There can be no rational question but that our planet is experiencing a period of global warming. The data shows that warming is growing daily, but research is also showing that this is not an unusual situation. In the past, there have been periods of global warming far greater than what we are experiencing now. However, humans were not a part of the global warming issue then, but they certainly are involved today.
In the geologic period known as the Pliocene, carbon dioxide levels were similar to today’s. They trapped heat and raised global temperatures higher than what we are experiencing now. Temperatures in the Arctic were as much as 19 degrees Celsius higher than today. This warmth allowed changes in the living systems that were around at the time. In the Arctic, forests grew, and mammals like horses and camels became abundant. Wildfires roared across the landscape spewing soot into the air which further altered the climate of the area.
We are now seeing fires around the world which can alter climate. Russia had a fire that burned 283,280 square kilometers in 2012. In 2015 there were 20,230 square kilometers burned in Alaska. California has been experiencing some of the worst fires on record. Wildfires have broken out in Greenland, which is unusual. Scientists are investigating how soot from the fires is affecting the climate of the region.
In our day of concern over carbon emissions and global warming, it is always good to see something positive taking place in the environment. Every day there is a new view in space posted by NASA at the website apod.nasa.gov. On April 24, 2017, there was a photograph taken from space of the Black Sea showing a bloom of coccolithophores. So what are they and why should you care? Coccolithophores are phytoplankton, tiny organisms that live in the large bodies of water such as oceans and seas around the world.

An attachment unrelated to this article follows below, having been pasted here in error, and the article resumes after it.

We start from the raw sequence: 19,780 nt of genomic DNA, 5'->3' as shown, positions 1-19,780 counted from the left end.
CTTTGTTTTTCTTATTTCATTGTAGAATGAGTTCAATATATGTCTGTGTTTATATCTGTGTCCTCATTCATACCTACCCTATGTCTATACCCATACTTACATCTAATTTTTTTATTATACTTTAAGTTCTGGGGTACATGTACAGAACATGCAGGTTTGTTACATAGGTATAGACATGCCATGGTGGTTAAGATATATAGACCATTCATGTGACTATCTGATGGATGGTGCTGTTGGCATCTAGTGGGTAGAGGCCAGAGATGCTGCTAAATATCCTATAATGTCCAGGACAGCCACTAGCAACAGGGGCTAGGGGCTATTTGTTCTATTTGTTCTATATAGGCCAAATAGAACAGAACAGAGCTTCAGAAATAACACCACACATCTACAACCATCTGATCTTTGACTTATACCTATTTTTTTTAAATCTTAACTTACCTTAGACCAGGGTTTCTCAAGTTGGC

Why should you care? The answer to that has to do with carbon dioxide in the atmosphere. There are also viruses called coccolithoviruses that attack the coccolithophores. To protect themselves, they absorb carbon dioxide from the air and combine it with calcium to make shells of calcium carbonate–chalk. The White Cliffs of Dover are made of this chalk material that was produced by coccolithophores. In the process of protecting themselves, these organisms remove carbon dioxide from the air. It appears they may have been the agents that allowed oxygen to rise in our atmosphere to the level where animal life could exist.